While working with #data you will notice something that happens a lot. You get thru a huge presentation then at the end someone asks for the data so they can make their own #analysis. This is good and bad.
Good because if your analysis wasn't insightful to begin with, no one would want your data. Good because your #presentation was compelling enough to inspire someone to go further. Good because you will most likely be asked additional questions and be sought out for additional #insight in the future (or one would hope).
Bad because when they do their own analysis, data may be misinterpreted and the misinterpretation may be attributed back to you. Bad because whoever sees the new analysis will most likely not know the effort you put in to refine that data or perhaps not even hear your name (or one would hope).
Whatever the situation, the good outweighs the bad. Everyone being or thinking like a data person is beneficial to the #organization (Data Culture!). Having discussions based on real data as evidence brings conversations into actual real context that are more applicable to the market. There will always be the gal/guy who can take raw data, import it, analyze it then #visualize it but he/she is not diminished by the person who takes that refined data from the first person and creates something new. It should be known where the data has come from and who did the analysis so that the reader can differentiate and weigh their decisions on an insight such as Jon Snow #visualization versus something else.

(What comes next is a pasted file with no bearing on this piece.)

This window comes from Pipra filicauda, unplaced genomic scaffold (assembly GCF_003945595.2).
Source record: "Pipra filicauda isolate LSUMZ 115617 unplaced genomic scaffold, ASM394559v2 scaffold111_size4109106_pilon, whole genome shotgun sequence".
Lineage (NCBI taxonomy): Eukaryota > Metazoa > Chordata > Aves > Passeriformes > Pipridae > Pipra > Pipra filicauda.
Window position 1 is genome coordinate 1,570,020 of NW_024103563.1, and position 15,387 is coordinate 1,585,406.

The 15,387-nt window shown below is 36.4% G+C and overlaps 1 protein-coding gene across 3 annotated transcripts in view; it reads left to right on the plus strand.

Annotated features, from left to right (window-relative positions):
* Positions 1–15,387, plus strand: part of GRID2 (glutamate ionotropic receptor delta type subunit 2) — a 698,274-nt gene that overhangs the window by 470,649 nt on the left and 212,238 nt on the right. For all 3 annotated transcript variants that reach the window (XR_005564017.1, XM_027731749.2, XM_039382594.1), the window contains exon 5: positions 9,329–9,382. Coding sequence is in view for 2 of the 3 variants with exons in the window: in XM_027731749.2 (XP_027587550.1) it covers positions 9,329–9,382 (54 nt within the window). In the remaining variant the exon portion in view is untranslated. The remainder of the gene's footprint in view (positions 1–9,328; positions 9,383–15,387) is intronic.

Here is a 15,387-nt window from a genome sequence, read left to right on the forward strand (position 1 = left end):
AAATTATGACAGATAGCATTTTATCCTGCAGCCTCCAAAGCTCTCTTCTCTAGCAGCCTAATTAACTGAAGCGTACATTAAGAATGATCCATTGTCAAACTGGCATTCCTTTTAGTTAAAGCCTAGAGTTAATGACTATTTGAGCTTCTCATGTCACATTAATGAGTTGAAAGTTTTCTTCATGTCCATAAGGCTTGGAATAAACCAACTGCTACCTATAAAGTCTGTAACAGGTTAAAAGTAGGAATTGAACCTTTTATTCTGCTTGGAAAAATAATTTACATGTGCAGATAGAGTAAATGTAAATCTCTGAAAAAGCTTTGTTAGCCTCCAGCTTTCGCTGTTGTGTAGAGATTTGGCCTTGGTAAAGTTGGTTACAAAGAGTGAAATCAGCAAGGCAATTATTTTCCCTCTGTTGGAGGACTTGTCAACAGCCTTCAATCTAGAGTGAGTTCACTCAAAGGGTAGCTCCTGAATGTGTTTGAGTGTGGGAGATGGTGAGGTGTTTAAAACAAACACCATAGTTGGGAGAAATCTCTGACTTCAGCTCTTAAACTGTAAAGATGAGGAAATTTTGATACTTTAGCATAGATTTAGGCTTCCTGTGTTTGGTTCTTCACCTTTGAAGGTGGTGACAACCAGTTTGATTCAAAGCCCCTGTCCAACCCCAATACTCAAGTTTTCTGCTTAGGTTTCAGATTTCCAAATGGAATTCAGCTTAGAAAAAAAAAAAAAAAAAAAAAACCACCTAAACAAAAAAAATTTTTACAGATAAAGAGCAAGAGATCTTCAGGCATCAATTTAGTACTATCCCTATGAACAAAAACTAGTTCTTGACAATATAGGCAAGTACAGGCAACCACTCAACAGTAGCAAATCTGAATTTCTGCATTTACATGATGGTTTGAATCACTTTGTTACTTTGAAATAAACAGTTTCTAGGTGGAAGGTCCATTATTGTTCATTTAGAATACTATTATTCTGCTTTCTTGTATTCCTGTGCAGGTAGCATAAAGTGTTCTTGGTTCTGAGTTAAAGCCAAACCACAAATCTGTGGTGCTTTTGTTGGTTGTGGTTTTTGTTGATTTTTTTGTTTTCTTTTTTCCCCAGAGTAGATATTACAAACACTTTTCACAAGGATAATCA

Lery works with technology, finance, marketing, analytics, business intelligence & data science teams to further their efforts in data driven innovation; DataESV (engineering, science & visualization).